An earth-shattering adventure that both "rivets and amazes" (Michael Wilmington, Chicago Tribune), War of the Worlds reunites superstar Tom Cruise and Academy Award-winning director Steven Spielberg for one of the most awe-inspiring cinematic experiences of all time!
A contemporary retelling of H.G. Wells classic, the sci-fi thriller reveals the extraordinary battle for the future of humankind through the eyes of one American family. Fleeing from an extraterrestrial army of killer Tripods that annihilate everything in their path, Ray Ferrier (Cruise) races to keep his family safe. War of the Worlds is an action packed adventure that explodes with spectacular special effects!
Despite super effects, a huge budget, and the cinematic pedigree of alien-happy Steven Spielberg, this take on H.G. Wells's novel is basically a horror film packaged as a sci-fi thrill ride. Instead of a mad slasher, however, Spielberg (along with writers Josh Friedman & David Koepp) utilizes aliens hell-bent on quickly destroying humanity, and the terrifying results that prey upon adult fears, especially in the post-9/11 world. The realistic results could be a new genre, the grim popcorn thriller; often you feel like you're watching Schindler's List
more than Spielberg's other thrill-machine movies (Jaws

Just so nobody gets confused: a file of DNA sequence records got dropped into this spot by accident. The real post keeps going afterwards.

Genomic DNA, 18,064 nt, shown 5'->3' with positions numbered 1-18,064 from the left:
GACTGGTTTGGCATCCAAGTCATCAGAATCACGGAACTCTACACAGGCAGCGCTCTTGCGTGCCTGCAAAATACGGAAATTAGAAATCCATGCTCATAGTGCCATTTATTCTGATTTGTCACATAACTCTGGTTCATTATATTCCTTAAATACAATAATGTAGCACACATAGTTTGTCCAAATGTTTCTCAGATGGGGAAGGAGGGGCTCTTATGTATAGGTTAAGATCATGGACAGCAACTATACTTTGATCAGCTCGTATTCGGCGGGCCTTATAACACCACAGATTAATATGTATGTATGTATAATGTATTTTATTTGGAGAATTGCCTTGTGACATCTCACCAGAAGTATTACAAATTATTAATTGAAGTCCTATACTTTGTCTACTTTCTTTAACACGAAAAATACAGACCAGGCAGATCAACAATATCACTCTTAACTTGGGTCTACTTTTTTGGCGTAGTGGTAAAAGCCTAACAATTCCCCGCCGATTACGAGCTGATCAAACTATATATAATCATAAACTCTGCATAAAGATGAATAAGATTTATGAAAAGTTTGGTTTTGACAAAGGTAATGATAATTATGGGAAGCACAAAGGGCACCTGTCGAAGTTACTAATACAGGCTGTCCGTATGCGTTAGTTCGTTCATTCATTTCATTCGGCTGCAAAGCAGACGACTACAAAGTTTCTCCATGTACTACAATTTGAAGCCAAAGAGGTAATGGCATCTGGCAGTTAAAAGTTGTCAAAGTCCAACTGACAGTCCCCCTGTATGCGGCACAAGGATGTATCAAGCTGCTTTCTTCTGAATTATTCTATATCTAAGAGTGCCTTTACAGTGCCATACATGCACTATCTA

, Jurassic Park
). The film centers on Ray Ferrier, a divorced father (Tom Cruise, oh so comfortable) who witnesses one giant craft destroy his New Jersey town and soon is on the road with his teen son (Justin Chatwin) and preteen daughter (Dakota Fanning) in tow, trying to keep ahead of the invasion. The film is, of course, impeccably designed and produced by Spielberg's usual crew of A-class talent. The aliens are genuinely scary, even when the film--like the novel--spends a good chunk of time in a basement. Readers of the book (or viewers of the deft 1953 adaptation) will note the variation of how the aliens come to Earth, which poses some logistical problems. The film opens and closes with narration from the novel read by Morgan Freeman, but Spielberg could have adapted Orson Welles's words from the famous Halloween Eve 1938 radio broadcast: "We couldn't soap all your windows and steal all your garden gates by tomorrow night, so we did the best next thing: we annihilated the world." --Doug Thomas